So skip the mall this weekend, and go buy a bus pass instead. Then, if you really want to challenge yourself, see how long you can go without buying something off of Amazon. If you need some motivation, try turning it into a competition with your friends: Whoever caves first has to go work for Amazon.



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Another week, another oil tanker hijacking

Another week, another oil tanker hijacking

Last week, we explained why piracy has shifted from Africa’s east coast to its west. In short: higher security near Somalia combined with a new strategy near Nigeria. In at least one hijacking, pirates sought a tanker’s cargo of oil instead of ransoms for crew members.

Or, rather, in at least two hijackings. From the AP:

A French-owned oil tanker missing off Ivory Coast with 17 sailors on board likely has been hijacked, an official with an international piracy watchdog said Monday, in what may be the latest attack by criminal gangs targeting the ships to steal their valuable cargo. Meanwhile, a sailor died in a similar attack Monday near Nigeria’s largest city.

Details remained scarce Monday about the fate of the ship, flagged in Luxembourg. The ship had been reported missing Sunday and officials believe it fell victim to the same pirates operating throughout the Gulf of Guinea, said Noel Choong, a spokesman for the International Maritime Bureau in Malaysia.


Pirates surrender to a U.S. Navy vessel near Somalia in 2011.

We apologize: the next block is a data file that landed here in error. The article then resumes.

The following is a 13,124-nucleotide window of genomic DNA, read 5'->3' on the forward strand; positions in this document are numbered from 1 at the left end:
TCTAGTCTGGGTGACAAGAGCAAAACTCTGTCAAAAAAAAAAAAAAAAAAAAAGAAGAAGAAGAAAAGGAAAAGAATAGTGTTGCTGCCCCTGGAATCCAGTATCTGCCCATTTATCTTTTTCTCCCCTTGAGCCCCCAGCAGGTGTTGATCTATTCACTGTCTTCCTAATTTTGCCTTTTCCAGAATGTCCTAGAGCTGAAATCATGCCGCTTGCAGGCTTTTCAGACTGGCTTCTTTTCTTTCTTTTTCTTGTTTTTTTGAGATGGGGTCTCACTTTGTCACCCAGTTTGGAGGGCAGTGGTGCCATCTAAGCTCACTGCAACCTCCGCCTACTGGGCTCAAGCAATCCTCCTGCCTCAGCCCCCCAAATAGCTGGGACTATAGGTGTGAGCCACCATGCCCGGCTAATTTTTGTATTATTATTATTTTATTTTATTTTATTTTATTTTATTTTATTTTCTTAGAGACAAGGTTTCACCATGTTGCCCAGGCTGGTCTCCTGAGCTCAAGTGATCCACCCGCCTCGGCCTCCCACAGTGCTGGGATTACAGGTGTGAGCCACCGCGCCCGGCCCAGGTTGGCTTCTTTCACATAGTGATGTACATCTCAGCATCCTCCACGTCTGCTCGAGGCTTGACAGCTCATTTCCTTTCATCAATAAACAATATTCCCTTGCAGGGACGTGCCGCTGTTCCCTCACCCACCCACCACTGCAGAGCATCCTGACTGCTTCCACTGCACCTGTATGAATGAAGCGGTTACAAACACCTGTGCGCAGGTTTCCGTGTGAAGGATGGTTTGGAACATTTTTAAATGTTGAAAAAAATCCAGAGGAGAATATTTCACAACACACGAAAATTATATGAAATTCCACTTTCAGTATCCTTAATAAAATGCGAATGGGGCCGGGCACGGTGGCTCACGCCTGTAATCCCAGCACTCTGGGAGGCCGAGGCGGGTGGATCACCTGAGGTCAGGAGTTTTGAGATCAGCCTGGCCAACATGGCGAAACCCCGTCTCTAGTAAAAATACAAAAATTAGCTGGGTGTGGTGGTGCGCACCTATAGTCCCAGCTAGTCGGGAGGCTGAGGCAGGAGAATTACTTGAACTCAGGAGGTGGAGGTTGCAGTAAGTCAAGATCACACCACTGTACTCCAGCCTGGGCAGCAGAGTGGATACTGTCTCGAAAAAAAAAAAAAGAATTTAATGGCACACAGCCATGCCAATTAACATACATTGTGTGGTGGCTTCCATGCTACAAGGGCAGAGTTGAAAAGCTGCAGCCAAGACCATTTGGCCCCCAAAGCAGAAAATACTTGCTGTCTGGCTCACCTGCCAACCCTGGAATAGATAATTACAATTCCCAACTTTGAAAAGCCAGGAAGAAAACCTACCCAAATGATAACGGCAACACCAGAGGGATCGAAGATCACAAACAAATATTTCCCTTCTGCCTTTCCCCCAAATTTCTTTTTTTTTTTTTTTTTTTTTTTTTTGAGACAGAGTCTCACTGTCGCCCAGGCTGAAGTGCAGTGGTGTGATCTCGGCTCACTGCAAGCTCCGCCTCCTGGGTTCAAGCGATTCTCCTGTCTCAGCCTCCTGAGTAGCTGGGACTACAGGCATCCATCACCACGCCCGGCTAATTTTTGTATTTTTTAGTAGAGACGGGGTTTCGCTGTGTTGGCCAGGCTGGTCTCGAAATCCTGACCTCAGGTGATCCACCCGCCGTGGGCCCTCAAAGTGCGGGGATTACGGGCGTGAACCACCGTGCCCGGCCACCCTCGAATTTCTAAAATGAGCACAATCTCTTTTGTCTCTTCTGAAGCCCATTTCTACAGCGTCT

This is on top of two near misses.

The presumed attack Sunday comes amid a series of escalating attacks in the Gulf of Guinea, which follows the continent’s southward curve from Liberia to Gabon. On Monday, pirates attacked another oil tanker anchored off Nigeria’s largest city, Lagos, shooting one of the crew members, Choong said. The sailor died while in transit to a local hospital, the maritime bureau later said, though offering no other details.

A security detail from the Nigerian navy shot back at the attackers, driving them away, the bureau said. Commodore Kabir Aliyu, a spokesman for Nigeria’s navy, declined to immediately comment about the attack.

In another attack Thursday off Nigeria’s oil-rich southern delta, pirates on several small boats assaulted another tanker. In a sign of how violent the attacks have grown, the pirates fired a rocket-propelled grenade at the tanker during the onslaught, which missed the ship, the maritime bureau said. The crew suffered no injuries in the attack and their ship escaped, though it sustained damage from the gunfire, the bureau said.

As we’ve mentioned before, some of the region’s oil is headed for America’s East Coast. When pirates plagued the coast of Somalia, corporations hired security teams and the U.S. Navy got involved. It would be very surprising if similar measures weren’t under discussion at Shell and Chevron at this very minute.


French tanker likely hijacked off Ivory Coast, Associated Press

Philip Bump writes about the news for Gristmill. He also uses Twitter a whole lot.